Art Directors Guild’s Gallery 800 honors Jerry Gebr

Jaroslav ‘Jerry’ Gebr, the legendary scenic artist behind some of Hollywood’s greatest films, will be honored by the Art Directors Guild’s Gallery 800 (ADG, IATSE Local 800) in a special exhibit entitled “A Tribute to Jaroslav Gebr.”

Over the last 50 years, Jaroslav ‘Jerry’ Gebr enjoyed one of the longest exhibitions any one artist could have ever wished for.

His works might not have crossed the auction blocks of Sotheby’s, Christie’s or Bonham’s yet, but throughout your life long romance of motion pictures and television, you have subliminally admired his work over the last six decades. His name has remained unknown to most of you and to the fraternity of art dealers and galleries worldwide, but his son and family at ‘’ are committed to changing this. The Art Directors Guild’s Gallery 800 (ADG, IATSE Local 800) is exhibiting his work in a special exhibit entitled “A Tribute to Jaroslav Gebr” through March 4, 2017.

Since his escape from communist occupied Czechoslovakia in 1949, Jaroslav Gebr’s journey through numerous mediums and styles have evolved – from portraits and frescoes in Bogotá Columbia to portraits, murals and visual effects in such Hollywood productions as “The Sound Of Music,” “Camelot,” “Towering Inferno,” “Dune,” “The Sting,” “Scarface,” television’s “Night Gallery,” “24” and countless others.

Jerry Gebr exhibit at Gallery 800

Gebr had an incredible gift to immerse himself within an unlimited range of artistic styles. Such as in the replication of Michelangelo’s Sistine Chapel for MGM’s “Shoes Of The Fisherman” and then transforming his artistic technique and aesthetic nuances within the same week to perform within the abstract / impressionistic fantasies via the mind of Rod Serling in his mesmerizing and haunting paintings for ‘Night Gallery.’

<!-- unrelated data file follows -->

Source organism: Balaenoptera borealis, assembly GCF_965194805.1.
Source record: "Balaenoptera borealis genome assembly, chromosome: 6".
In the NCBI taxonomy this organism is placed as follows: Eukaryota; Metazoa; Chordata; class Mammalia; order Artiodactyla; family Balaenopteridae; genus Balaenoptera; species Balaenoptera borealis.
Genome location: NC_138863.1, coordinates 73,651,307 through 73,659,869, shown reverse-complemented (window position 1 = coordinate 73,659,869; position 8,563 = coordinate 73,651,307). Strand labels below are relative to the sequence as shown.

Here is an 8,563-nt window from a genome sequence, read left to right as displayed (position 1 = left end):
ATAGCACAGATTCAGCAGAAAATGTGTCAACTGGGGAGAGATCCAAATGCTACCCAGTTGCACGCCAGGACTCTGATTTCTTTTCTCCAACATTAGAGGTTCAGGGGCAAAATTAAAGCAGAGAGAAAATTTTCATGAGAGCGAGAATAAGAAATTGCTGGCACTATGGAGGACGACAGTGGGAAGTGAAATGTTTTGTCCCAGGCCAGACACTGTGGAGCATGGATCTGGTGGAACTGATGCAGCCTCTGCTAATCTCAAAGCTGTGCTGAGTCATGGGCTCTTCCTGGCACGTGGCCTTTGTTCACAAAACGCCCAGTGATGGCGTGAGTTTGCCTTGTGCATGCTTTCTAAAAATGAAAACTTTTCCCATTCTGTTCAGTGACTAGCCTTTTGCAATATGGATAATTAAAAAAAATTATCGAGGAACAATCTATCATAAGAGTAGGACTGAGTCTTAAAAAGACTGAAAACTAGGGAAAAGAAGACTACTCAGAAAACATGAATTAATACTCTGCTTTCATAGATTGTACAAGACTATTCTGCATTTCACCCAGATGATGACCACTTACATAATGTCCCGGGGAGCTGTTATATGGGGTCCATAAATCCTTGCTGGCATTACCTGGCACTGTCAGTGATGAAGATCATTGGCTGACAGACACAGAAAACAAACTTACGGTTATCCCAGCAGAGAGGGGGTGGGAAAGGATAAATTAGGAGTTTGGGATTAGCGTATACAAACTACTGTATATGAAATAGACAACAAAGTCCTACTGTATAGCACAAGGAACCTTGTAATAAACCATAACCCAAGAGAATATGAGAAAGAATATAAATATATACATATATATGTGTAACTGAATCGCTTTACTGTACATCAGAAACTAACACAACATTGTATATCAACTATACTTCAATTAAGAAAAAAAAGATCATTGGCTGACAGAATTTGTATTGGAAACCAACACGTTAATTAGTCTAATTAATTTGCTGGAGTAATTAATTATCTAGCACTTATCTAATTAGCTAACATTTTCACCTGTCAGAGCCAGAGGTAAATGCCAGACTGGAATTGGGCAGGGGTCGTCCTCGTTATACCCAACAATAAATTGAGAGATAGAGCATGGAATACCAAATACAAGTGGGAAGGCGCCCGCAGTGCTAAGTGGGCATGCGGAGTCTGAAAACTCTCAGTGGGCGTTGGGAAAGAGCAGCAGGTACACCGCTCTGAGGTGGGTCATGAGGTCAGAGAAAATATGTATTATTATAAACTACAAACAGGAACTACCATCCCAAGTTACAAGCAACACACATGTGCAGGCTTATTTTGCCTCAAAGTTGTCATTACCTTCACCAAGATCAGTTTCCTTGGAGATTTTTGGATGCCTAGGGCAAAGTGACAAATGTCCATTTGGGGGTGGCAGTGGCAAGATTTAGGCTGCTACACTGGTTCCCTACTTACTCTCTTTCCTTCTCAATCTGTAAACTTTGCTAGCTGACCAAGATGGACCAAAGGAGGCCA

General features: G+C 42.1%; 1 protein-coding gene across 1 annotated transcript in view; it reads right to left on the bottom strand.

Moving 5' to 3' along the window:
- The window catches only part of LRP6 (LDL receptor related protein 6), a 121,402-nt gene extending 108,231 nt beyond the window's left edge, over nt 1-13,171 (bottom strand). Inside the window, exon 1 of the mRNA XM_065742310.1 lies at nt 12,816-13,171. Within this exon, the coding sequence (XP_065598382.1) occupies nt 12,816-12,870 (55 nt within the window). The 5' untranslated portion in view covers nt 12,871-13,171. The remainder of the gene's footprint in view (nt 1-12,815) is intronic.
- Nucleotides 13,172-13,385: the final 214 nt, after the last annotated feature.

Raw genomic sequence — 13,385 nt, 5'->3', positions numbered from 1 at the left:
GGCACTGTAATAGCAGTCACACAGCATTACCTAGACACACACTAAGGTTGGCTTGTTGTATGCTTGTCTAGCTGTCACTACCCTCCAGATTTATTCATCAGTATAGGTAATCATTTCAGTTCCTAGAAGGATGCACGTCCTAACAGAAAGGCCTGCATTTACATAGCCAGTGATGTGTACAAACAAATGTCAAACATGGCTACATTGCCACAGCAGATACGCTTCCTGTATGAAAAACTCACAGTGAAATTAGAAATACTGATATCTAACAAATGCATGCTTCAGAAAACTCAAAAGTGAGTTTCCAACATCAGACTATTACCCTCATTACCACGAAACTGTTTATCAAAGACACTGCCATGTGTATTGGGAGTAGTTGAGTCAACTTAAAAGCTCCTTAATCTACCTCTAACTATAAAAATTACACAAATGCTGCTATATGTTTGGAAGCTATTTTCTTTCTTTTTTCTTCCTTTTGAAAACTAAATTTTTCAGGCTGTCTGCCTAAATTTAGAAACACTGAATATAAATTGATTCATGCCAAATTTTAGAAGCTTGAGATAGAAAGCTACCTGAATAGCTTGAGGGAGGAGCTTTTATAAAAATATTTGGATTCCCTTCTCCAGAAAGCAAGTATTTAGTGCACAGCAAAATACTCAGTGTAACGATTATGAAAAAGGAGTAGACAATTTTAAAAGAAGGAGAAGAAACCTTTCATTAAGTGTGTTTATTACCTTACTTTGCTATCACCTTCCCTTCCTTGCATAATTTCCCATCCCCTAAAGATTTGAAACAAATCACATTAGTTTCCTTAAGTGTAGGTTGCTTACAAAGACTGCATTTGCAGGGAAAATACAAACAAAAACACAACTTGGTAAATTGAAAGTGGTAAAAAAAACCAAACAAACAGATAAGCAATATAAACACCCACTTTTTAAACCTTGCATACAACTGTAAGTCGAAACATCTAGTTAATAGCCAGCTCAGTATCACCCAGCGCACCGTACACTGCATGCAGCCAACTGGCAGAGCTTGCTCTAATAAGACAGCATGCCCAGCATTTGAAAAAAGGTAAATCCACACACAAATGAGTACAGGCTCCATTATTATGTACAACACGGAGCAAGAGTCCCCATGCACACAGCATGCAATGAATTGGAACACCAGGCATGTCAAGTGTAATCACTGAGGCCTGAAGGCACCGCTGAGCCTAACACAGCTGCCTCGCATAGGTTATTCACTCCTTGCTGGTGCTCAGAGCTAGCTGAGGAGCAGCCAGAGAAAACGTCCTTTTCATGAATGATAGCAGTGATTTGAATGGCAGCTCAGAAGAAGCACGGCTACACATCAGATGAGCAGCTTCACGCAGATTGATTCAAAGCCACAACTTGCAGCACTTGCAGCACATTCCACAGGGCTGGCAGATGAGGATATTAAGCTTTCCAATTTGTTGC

No historical period or medium posed an obstacle for Gebr. From the Western scene on the semi-truck-trailer in “Smokey and The Bandit” to a Baroque style portrait on a set for Alfred Hitchcock and all works delivered within a film production window of one to two weeks.

Jaroslav worked hard to satisfy the insatiable thirst of the film studio’s drive for commercial short cuts. But while doing so, he always stood his artistic ground displaying his classic ‘Euro’ craftsmanship in even the most simple of works for a network ‘sit-com’ or for a farcical feature film comedy as in Mel Brooks’ “Robin Hood, Men In Tights.” No job was to small or to big for Gebr, the love and attention to his work was constant.

This commitment to artistic excellence ensured his role as chief artist for such legendary filmmakers as Alfred Hitchcock, Rod Serling, George Roy Hill, Vincent Minnelli, Steven Spielberg, George Lucas and David Lynch and more.

Jerry Gebr exhibit at Gallery 800

During President Gerald Ford’s administration, The U.S. Armed Forces commissioned two portraits by Gebr to be hung in the White House and Pentagon. Yet it was the Hollywood portrait commissions that have given him much of his notoriety since retiring from studio work. To name a few, Orson Wells, Lucille Ball, Steven Spielberg, Robert Culp, Rachel Welch, Barbara Streisand, Jack Lemmon and John Candy.